The worker-based approach takes the experience of the ICU nurse into account and is generally used for conceptual work, rather than for day-by-day staffing decisions; the purpose of this approach is to determine the amount of nursing effort resulting from each activity, examine causes of high workload and compare interventions for managing workload. Attempts to apply this type of measure on a routine basis have led authors to describe workload as ‘uncountable’ [19].

In an attempt to move this type of measurement forward, a ‘worker-based’ workload measure developed 20 years ago for aviation (the NASA task-load index—NASA-TLX) was applied to ICU nursing workload [15]. The NASA-TLX contains workload dimensions grouped into six domains: mental demand, physical demand, temporal demand, frustration, effort and performance; hence, it was felt by the research team (a combination of ICU and aviation experts) to encapsulate the complexity of ICU nursing workload. As part of the analysis, they compared this operator-based tool with two patient-based tools (nurse to patient ratio and NAS) and demonstrated at best a moderate correlation (NASA-TLX with NAS: r = 0.45, p < 0.01) or no correlation (NASA-TLX with nurse to patient ratio: r = 0.10, p > 0.05). This indicates that they are measuring different constructs and emphasises the need to continue with these parallel approaches to workload measurement.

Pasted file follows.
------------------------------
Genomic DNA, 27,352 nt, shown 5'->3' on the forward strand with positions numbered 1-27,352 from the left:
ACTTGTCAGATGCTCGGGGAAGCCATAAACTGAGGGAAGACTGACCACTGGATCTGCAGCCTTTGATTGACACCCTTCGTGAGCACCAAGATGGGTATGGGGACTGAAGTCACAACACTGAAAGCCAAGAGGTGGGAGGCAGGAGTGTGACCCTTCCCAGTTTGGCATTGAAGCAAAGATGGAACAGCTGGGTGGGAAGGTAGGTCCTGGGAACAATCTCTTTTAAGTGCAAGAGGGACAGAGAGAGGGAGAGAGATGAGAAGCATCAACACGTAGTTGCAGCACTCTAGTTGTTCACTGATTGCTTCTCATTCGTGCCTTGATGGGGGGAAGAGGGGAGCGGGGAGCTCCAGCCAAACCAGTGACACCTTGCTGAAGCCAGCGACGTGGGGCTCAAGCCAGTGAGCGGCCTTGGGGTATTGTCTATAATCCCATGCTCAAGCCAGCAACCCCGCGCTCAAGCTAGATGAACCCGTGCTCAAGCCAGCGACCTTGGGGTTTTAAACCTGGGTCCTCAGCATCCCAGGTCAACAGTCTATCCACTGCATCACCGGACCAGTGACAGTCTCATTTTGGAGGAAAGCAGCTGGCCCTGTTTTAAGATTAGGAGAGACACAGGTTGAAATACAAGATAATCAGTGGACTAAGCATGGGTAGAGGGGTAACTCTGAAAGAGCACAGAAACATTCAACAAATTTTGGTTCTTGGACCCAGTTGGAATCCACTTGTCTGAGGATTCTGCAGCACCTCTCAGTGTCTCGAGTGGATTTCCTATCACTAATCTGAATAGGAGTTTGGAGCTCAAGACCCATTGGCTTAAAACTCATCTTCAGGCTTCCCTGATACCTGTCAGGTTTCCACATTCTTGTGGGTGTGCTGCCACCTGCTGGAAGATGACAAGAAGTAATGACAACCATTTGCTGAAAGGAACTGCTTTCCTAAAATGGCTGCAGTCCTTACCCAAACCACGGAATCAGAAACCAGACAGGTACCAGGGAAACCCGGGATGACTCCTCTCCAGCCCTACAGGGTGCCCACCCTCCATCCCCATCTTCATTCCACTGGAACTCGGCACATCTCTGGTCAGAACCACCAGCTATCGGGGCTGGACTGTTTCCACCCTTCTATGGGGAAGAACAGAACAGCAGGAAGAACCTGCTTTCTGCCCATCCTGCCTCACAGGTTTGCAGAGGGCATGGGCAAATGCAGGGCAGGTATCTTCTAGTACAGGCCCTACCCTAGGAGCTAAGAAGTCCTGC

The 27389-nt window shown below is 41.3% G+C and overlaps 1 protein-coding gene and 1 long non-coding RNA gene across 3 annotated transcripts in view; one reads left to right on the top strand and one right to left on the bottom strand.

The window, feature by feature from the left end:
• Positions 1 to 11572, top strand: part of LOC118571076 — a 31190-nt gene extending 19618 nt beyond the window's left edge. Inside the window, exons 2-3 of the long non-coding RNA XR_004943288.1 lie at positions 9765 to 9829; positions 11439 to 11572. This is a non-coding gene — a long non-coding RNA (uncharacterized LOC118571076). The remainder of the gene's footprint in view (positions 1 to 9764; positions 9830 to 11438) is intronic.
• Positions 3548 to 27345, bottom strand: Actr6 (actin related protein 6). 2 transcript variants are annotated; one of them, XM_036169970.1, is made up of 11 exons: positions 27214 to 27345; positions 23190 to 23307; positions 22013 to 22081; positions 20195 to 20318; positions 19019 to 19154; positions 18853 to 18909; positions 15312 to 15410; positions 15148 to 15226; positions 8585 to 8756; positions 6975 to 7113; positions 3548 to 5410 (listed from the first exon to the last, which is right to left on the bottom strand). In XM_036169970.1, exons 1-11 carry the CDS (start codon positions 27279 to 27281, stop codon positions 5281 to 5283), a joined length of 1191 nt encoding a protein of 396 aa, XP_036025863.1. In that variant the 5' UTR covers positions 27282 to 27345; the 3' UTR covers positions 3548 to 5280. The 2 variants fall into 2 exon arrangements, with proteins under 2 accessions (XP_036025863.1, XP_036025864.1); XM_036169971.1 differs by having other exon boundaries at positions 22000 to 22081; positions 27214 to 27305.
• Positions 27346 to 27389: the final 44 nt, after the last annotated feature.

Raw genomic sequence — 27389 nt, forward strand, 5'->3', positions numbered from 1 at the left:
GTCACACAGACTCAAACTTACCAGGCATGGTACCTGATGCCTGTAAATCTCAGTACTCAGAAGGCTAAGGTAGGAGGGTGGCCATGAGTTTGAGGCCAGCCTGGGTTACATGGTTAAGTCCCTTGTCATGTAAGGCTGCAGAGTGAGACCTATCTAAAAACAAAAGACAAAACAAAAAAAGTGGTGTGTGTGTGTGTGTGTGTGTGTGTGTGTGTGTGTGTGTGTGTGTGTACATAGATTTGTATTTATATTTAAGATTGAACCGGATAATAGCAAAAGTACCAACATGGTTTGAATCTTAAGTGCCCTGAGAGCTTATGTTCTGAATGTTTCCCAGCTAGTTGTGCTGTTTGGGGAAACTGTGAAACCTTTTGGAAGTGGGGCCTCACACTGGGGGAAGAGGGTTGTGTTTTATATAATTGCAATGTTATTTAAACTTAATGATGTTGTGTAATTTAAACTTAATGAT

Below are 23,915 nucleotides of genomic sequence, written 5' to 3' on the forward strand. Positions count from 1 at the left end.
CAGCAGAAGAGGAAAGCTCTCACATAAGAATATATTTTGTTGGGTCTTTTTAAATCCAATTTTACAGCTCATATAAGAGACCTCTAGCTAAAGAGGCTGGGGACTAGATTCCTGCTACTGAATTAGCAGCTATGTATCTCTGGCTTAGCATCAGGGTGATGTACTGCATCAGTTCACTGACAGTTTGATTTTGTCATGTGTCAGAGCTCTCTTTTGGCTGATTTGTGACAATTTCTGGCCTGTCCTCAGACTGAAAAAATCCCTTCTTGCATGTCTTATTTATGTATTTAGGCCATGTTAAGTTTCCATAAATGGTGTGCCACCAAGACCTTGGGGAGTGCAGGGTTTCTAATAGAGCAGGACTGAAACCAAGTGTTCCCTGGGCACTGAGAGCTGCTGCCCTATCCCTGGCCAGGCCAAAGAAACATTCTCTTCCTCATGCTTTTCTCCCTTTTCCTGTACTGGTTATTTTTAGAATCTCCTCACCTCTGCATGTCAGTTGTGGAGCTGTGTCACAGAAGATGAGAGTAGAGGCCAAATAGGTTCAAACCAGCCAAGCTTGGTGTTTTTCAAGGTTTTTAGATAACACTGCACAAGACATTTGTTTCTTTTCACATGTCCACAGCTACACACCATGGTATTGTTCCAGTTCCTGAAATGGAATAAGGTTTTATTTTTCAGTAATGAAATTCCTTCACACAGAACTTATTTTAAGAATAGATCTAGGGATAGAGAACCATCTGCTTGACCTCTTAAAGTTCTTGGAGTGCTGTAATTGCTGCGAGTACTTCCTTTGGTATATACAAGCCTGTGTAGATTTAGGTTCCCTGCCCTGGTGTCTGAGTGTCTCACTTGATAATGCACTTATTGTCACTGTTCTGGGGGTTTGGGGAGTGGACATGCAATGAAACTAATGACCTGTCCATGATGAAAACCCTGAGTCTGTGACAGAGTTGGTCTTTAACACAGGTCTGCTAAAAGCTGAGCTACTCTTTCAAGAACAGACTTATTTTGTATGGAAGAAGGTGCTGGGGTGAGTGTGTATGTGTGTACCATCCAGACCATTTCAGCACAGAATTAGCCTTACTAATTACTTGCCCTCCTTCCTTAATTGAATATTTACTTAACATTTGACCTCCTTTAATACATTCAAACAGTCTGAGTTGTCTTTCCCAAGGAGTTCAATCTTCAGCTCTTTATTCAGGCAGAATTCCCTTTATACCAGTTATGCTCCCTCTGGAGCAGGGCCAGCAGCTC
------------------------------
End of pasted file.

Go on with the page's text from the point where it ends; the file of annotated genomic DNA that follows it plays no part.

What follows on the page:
The paper by Debergh and colleagues [18] sheds light on a previously ignored but important aspect of workload—comparison across shifts; the usefulness of this approach will only be evident when units replace a global nurse to patient ratio with some form of workload tool to plan staffing.

It is likely that ICU in the future will entail “application of more complex and costly procedures to an increasingly fragile population, where complications will have greater consequences due to increasingly narrow cost-effectiveness margin of interventions” [20]; hence, the spotlight will continue to fall on the most expensive ICU resource—nurse staffing. We need to continue to explore workload from the patient-based and worker-based perspective to improve both the way in which we staff ICUs and our understanding of sources of workload and ways in which excess workload can be ameliorated.

Copyright information

© Copyright jointly held by Springer and ESICM 2012

Authors and Affiliations

  1. 1.University of Plymouth, Faculty of HealthPlymouthUK
  2. 2.Monash University, Faculty of Medicine, Nursing & Health SciencesMelbourneAustralia